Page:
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Tips for B-school Applicants with Military Backgrounds

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David Donahue

Leverage your military background into b-school success.

Hi, I'm Dave Donahue. I'm from Ashland, MA and graduated from Bowdoin College with a degree in Government and Legal Studies. I was commissioned into the Marine Corps and was initially stationed at Camp Pendleton, CA.  From there I deployed to Afghanistan and throughout Southeast Asia and the Middle East as a platoon commander. I was then stationed in Quantico, VA where I taught tactics, leadership, decision-making, and communications to newly commissioned officers at The Basic School and Infantry Officer Course.  I'm married to my beautiful wife, Margaret, who works in the Tuck Alumni Giving Office. Together, we have a gorgeous baby girl, Charlotte, and an enormous dog, Brunswick. I enjoy spending time with my family, cooking, and trying new beers. I'm interested in pursuing a summer internship in management consulting.

Going to business school was not even on my radar while I was in the Marines. I didn’t know its purpose or who it was intended for. I grew up in a small town west of Boston and attended Bowdoin College in Maine. I studied Government, Legal Studies, and English and spent my summers at a residential fencing company, installing wooden fences. When not digging holes, I attended Officer Candidate School for the US Marine Corps in Quantico. An acquaintance of mine from Bowdoin had participated in the program and said it was one of the “best” experiences of his life. I always believed in the idea of service and thought this would be an awesome and challenging leadership experience.

Start learning to talk about yourself.

After graduation and a short stint in construction management, I went back to the Marines. I spent about a year in schools of different sorts, ultimately ending up as an infantry platoon commander in Camp Pendleton. In my first deployment to Afghanistan, I was responsible for 50 Marines, 40 Afghan National Army soldiers, and about 60 square kilometers of local villages. I did a subsequent deployment as a platoon commander in support of the 11th Marine Expeditionary Unit throughout Southeast Asia and the Middle East. After returning, I spent three years teaching at The Basic School and the Infantry Officer Course. 

While I was at the Infantry Officer Course, one of my co-workers was applying to business school. I picked his brain for a while and determined that business school might be a good way for me to transition out of the Marines, learn some new skills, and apply my leadership skills in a different manner. I had no idea what type of industry or company I would want to work for. Business school, I thought, would expose me to industries and companies in the short term as well as give me some long-term flexibility by developing the hard skills needed to be successful later on.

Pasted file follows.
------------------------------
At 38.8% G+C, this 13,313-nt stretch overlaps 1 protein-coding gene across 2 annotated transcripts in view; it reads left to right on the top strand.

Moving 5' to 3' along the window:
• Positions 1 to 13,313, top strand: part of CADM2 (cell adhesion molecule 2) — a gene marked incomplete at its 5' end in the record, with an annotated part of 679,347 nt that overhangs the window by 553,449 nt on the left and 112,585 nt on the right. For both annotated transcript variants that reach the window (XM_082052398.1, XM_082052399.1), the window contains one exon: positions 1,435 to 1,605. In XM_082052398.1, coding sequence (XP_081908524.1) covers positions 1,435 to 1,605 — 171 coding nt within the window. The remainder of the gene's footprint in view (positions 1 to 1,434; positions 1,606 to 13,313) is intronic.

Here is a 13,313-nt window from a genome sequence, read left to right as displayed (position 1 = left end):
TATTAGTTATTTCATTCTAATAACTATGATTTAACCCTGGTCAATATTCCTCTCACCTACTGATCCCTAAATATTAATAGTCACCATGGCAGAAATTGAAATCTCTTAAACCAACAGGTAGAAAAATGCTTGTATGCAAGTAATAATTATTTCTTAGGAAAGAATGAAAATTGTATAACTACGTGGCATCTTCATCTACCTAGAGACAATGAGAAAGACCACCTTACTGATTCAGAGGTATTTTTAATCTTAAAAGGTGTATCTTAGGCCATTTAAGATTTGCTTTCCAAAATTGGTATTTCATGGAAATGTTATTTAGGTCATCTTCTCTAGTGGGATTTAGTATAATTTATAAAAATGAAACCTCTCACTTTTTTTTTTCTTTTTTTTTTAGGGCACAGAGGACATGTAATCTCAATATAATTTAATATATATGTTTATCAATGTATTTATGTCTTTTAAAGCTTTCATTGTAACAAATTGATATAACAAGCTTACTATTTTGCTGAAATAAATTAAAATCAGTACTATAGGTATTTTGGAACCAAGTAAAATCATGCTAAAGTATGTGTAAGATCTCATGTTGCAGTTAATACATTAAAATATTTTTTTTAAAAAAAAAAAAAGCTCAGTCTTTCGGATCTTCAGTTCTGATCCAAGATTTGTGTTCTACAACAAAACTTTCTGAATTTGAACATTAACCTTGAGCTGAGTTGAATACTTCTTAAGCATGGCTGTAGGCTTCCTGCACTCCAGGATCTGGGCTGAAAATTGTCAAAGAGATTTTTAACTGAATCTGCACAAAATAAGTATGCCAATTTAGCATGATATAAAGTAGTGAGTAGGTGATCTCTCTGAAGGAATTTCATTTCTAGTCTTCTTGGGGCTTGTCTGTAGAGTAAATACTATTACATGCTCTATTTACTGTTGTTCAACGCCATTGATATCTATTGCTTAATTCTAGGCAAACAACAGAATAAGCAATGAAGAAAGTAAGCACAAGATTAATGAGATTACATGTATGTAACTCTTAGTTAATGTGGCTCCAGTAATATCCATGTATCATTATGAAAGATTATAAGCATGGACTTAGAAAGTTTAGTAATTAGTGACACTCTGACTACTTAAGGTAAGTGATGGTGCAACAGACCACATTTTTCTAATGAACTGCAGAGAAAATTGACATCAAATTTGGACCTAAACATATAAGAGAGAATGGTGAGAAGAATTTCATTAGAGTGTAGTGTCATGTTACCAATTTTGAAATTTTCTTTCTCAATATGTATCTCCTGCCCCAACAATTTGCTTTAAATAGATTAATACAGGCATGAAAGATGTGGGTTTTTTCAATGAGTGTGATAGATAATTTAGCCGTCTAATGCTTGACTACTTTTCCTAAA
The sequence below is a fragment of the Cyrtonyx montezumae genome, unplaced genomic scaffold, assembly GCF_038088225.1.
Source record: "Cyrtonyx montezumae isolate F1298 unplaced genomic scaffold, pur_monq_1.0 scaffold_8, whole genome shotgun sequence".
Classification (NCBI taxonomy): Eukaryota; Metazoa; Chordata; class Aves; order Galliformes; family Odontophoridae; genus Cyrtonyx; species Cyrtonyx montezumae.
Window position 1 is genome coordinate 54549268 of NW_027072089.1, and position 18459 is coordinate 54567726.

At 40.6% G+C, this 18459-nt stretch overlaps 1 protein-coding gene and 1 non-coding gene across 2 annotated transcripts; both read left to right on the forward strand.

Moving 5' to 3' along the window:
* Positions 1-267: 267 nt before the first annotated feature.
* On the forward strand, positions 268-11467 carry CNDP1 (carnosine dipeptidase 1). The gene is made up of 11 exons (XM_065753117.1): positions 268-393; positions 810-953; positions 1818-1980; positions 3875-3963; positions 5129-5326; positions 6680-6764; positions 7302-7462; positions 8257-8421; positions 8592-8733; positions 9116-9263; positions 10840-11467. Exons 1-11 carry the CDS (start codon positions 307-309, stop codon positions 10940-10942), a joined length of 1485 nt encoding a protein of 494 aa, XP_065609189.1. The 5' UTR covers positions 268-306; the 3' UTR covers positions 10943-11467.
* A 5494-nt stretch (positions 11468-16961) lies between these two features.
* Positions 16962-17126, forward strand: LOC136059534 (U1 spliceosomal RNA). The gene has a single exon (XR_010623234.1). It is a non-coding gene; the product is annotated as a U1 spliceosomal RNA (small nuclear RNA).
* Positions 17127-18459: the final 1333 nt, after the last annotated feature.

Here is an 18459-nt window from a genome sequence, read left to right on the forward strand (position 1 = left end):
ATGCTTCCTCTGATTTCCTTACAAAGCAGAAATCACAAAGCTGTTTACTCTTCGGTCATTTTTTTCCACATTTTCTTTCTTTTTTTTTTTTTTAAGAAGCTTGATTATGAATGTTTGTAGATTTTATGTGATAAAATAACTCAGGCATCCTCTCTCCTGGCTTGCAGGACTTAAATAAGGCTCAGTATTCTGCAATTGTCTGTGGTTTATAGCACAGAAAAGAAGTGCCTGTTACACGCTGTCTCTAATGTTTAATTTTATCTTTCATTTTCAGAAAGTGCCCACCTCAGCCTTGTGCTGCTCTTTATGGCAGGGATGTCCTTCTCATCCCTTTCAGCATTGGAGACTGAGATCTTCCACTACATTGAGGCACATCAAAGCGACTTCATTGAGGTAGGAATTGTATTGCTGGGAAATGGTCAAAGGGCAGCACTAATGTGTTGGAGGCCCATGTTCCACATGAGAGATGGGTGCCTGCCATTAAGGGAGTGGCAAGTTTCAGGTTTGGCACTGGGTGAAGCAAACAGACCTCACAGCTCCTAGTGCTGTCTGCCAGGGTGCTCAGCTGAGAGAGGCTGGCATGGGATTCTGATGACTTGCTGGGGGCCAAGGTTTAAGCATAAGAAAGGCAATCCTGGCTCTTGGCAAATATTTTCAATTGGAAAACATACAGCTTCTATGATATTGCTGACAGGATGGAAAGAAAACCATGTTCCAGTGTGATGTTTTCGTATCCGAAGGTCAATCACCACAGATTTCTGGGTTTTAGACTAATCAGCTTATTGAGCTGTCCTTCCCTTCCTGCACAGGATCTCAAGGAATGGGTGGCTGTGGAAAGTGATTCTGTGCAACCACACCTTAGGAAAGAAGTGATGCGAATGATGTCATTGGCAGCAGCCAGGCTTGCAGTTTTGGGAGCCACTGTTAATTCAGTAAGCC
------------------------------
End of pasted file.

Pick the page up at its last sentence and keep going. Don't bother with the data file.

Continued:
Additionally, I was fortunate enough to lead the design and implementation of exercises that tested current and future Marine Corps equipment for potential future operating environments. The problem-solving skills involved with the exercises and knowing that the work I was doing was going to have an impact on the future of the Marine Corps helped shape my decision to go to business school. I truly enjoyed the problem-solving, working with other motivated people, and knowing that this work was going to help positively impact the lives of Marines. About a year later and after way too many hours practicing for the quant section of the GMAT exam, I applied to and was ultimately accepted by Tuck.

Looking back, there are a few tips I would give to business school applicants with military backgrounds.  

  • Start learning to talk about yourself. The school absolutely cares about your leadership skills and your potential added-value to the school but they care about the personal impact that you had. How specifically did you train 100 Marines to get ready for a deployment? What sets you apart from other applicants? It’s okay to replace the “we” with an “I” here or there in an effort to really explain your impact. 
  • Determine the learning environment in which you would be the most successful. Do you excel in large or small classes? Do you like the lecture or case method? Do you like working in groups or individually? Do you want to pick all of your own classes or do you want to be part of a more general curriculum? Understanding the environment in which you would be most successful is crucial to narrowing down the schools that appeal the most to you. 
  • What’s your story? Why did you join the military? Why do you want to go to business school? What do you want to do after business school? Schools put a lot of emphasis on these parts, both with the essays and with the interviews. Spend the time thinking about these questions and make sure you can explicitly answer each of them (and be convincing).

Many of the top business schools offer military applicants the opportunity to visit and learn more about their programs through special programs. Be sure to check with the programs you’re most interested in to see what they offer.